My company, Red Gate software, has given me a 6 week sabbatical. I’m documenting the time with all the posts under a tag if you want to follow along.
Today I started the day (after PT) with a little shopping. With the approval of my chisels from the instructor, I could just add the other tools that I needed for class. I had the safety glasses and hearing protection, along with a backsaw and measuring tape. The things I need are:
- A square
- A marking guide
- A Honing guide
The last one I wasn’t sure about, but we’ll be sharpening in class, it could come in handy at home, and the ones the school has certainly have worn out bearings. Plus at $15, I figured it’s worth just grabbing.
The instructor likes Lee Valley, who I’ve seen at a number of shows and been impressed with the craftsmanship of the various offerings. We had a number of choices for each item, and I spent a few minutes going through them. The squares were quite a range of choices
From $14 to $70. I decided the second one, a small square that we actually saw in class, was a decent compromise. The 4” one will get me measuring, and I’m curious to see how far out of square the other combination square, carpenters square, and right angle square I have here are.
I also picked the $35 marking guage. I tried building one at one point, but it didn’t work that well for me, so I’ll give a professional one a go and see how that works.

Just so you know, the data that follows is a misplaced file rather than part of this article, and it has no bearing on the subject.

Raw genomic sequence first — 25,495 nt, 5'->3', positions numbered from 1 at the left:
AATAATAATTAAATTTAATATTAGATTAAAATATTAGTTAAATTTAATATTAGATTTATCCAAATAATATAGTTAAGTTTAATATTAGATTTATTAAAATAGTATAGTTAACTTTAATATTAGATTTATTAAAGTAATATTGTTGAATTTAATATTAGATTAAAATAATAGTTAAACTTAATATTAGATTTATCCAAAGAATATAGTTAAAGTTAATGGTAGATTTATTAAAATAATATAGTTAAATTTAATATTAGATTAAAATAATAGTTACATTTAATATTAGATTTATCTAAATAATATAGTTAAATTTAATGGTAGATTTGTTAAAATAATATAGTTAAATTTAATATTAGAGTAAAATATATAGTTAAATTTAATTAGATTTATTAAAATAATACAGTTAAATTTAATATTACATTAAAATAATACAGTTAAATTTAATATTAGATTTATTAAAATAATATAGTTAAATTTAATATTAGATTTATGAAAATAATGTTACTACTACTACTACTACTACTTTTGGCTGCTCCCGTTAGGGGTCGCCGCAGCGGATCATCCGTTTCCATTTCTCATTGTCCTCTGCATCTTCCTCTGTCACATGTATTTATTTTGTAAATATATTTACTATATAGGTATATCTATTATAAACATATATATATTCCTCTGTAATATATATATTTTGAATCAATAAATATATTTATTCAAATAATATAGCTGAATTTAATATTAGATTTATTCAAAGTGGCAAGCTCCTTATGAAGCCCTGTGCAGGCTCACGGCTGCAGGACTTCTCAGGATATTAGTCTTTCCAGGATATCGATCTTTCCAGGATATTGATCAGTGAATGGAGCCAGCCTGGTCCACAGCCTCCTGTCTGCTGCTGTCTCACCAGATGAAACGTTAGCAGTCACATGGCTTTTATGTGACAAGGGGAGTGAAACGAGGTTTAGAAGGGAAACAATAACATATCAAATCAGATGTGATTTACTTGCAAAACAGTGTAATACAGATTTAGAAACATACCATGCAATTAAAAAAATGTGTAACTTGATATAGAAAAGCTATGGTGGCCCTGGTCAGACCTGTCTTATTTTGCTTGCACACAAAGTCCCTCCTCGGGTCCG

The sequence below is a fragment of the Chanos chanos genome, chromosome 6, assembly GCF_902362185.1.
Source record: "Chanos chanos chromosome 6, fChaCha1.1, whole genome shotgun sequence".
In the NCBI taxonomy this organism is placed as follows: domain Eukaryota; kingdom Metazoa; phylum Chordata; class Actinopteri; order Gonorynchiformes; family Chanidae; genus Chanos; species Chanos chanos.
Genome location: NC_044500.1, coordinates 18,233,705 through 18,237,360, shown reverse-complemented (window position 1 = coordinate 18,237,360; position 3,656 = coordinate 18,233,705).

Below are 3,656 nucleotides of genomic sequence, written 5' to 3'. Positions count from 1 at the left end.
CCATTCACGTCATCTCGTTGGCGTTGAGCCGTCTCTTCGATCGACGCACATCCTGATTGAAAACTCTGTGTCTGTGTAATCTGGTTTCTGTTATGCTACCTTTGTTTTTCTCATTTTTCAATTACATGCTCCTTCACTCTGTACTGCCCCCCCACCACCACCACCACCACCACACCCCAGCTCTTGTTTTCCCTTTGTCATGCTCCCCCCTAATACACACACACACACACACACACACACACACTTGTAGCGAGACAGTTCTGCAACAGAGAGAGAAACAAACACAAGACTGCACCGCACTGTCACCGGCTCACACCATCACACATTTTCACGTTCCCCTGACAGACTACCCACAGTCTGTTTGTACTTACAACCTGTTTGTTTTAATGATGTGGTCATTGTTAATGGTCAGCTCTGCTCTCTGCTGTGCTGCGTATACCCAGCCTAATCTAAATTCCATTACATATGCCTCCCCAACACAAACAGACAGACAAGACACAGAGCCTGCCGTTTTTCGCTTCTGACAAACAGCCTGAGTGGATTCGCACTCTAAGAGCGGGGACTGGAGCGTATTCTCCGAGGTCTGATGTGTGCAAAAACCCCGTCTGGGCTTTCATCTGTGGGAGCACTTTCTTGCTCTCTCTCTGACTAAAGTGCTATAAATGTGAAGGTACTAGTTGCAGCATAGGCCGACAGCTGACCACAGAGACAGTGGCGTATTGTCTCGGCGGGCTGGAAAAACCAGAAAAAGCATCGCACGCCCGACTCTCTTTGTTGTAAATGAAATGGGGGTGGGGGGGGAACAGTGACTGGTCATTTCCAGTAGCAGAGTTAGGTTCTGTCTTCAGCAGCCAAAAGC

The weather sucks today. It’s very windy, 25-30+, and gusting, which makes for an ugly time with the saw. Plus it will be blowing stuff all over the garage. Still, I want to get some cutting and assembly done on my jig.
I went out and decided that I’d give the wind a chance to die down and start by getting my work surface ready. I had placed a scrap piece of OSB on a long 2×4 and also a few scraps to give me a surface that was 8ft long. I had the OSB slightly extended beyond the end of the 8’ 2×4 so that I could attach the next piece there. I started by first using a few screws to attach those the OSB to the 2x4s. Once that was done, I added another scrap piece and a couple of long 2x4s with another sawhorse. I laid everything out and measured. I had a bit over 22ft, so I was in good shape.
As you can see, I needed to hurry a bit now. The weather was looking bad.
After I got these pieces on, I checked the level. It was off, so I put a few scrap 2x4s on the sawhorse to raise up the pieces. Things looked close enough here.
With the wind blowing and a few drops of rain, I managed to screw down a few more pieces and soon I essentially had a 22ft work surface. I measured, and slide the OSB towards the ends, leaving a small gap in the middle, but since I’ll be putting a jig on top of here, that’s fine.
And since a storm was coming, I also added some scrap braces to ensure things didn’t blow away. The last of these went in as rain was coming down.
The rain was a coming in so I closed the shop side of the garage and spent a few minutes with my plywood, extending my lines along it. No cutting with the wind and cars in the garage today, so it’s an early day. A good thing, since I’m beat. This has been a long week.